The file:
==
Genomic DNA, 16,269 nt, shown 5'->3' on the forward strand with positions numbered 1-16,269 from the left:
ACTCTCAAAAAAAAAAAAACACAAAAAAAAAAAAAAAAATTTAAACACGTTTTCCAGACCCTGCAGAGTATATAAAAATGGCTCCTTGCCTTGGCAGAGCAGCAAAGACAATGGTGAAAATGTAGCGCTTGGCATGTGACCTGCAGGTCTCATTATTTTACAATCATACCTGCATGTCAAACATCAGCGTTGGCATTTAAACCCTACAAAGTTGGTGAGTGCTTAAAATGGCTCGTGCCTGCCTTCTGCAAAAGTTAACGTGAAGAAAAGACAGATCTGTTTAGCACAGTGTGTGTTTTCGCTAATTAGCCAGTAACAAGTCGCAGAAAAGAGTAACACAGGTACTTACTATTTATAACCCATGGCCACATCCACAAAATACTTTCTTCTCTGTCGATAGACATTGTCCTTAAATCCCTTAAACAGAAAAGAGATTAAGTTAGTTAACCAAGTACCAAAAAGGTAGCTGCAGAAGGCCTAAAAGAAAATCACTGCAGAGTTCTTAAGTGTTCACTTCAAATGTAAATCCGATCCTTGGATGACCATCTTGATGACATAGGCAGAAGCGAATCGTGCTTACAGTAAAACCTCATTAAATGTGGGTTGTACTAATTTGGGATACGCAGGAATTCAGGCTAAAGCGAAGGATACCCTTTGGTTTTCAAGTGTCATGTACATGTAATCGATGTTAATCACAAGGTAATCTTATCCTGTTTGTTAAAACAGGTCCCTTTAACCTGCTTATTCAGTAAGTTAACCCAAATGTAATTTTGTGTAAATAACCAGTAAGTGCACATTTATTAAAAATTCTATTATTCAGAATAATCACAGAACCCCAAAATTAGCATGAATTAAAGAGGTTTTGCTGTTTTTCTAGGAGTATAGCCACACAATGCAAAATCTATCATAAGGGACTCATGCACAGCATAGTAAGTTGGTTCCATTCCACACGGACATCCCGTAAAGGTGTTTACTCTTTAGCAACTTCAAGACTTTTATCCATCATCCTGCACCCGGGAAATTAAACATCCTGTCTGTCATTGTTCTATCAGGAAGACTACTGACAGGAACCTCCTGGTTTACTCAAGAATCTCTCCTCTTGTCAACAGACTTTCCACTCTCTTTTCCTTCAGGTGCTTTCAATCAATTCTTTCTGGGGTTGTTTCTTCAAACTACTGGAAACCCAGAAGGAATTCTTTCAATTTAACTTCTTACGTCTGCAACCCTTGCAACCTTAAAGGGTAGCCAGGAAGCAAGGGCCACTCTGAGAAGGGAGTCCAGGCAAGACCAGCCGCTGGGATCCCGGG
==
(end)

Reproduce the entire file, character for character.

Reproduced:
Genomic DNA, 16,269 nt, shown 5'->3' on the forward strand with positions numbered 1-16,269 from the left:
ACTCTCAAAAAAAAAAAAACACAAAAAAAAAAAAAAAAATTTAAACACGTTTTCCAGACCCTGCAGAGTATATAAAAATGGCTCCTTGCCTTGGCAGAGCAGCAAAGACAATGGTGAAAATGTAGCGCTTGGCATGTGACCTGCAGGTCTCATTATTTTACAATCATACCTGCATGTCAAACATCAGCGTTGGCATTTAAACCCTACAAAGTTGGTGAGTGCTTAAAATGGCTCGTGCCTGCCTTCTGCAAAAGTTAACGTGAAGAAAAGACAGATCTGTTTAGCACAGTGTGTGTTTTCGCTAATTAGCCAGTAACAAGTCGCAGAAAAGAGTAACACAGGTACTTACTATTTATAACCCATGGCCACATCCACAAAATACTTTCTTCTCTGTCGATAGACATTGTCCTTAAATCCCTTAAACAGAAAAGAGATTAAGTTAGTTAACCAAGTACCAAAAAGGTAGCTGCAGAAGGCCTAAAAGAAAATCACTGCAGAGTTCTTAAGTGTTCACTTCAAATGTAAATCCGATCCTTGGATGACCATCTTGATGACATAGGCAGAAGCGAATCGTGCTTACAGTAAAACCTCATTAAATGTGGGTTGTACTAATTTGGGATACGCAGGAATTCAGGCTAAAGCGAAGGATACCCTTTGGTTTTCAAGTGTCATGTACATGTAATCGATGTTAATCACAAGGTAATCTTATCCTGTTTGTTAAAACAGGTCCCTTTAACCTGCTTATTCAGTAAGTTAACCCAAATGTAATTTTGTGTAAATAACCAGTAAGTGCACATTTATTAAAAATTCTATTATTCAGAATAATCACAGAACCCCAAAATTAGCATGAATTAAAGAGGTTTTGCTGTTTTTCTAGGAGTATAGCCACACAATGCAAAATCTATCATAAGGGACTCATGCACAGCATAGTAAGTTGGTTCCATTCCACACGGACATCCCGTAAAGGTGTTTACTCTTTAGCAACTTCAAGACTTTTATCCATCATCCTGCACCCGGGAAATTAAACATCCTGTCTGTCATTGTTCTATCAGGAAGACTACTGACAGGAACCTCCTGGTTTACTCAAGAATCTCTCCTCTTGTCAACAGACTTTCCACTCTCTTTTCCTTCAGGTGCTTTCAATCAATTCTTTCTGGGGTTGTTTCTTCAAACTACTGGAAACCCAGAAGGAATTCTTTCAATTTAACTTCTTACGTCTGCAACCCTTGCAACCTTAAAGGGTAGCCAGGAAGCAAGGGCCACTCTGAGAAGGGAGTCCAGGCAAGACCAGCCGCTGGGATCCCGGG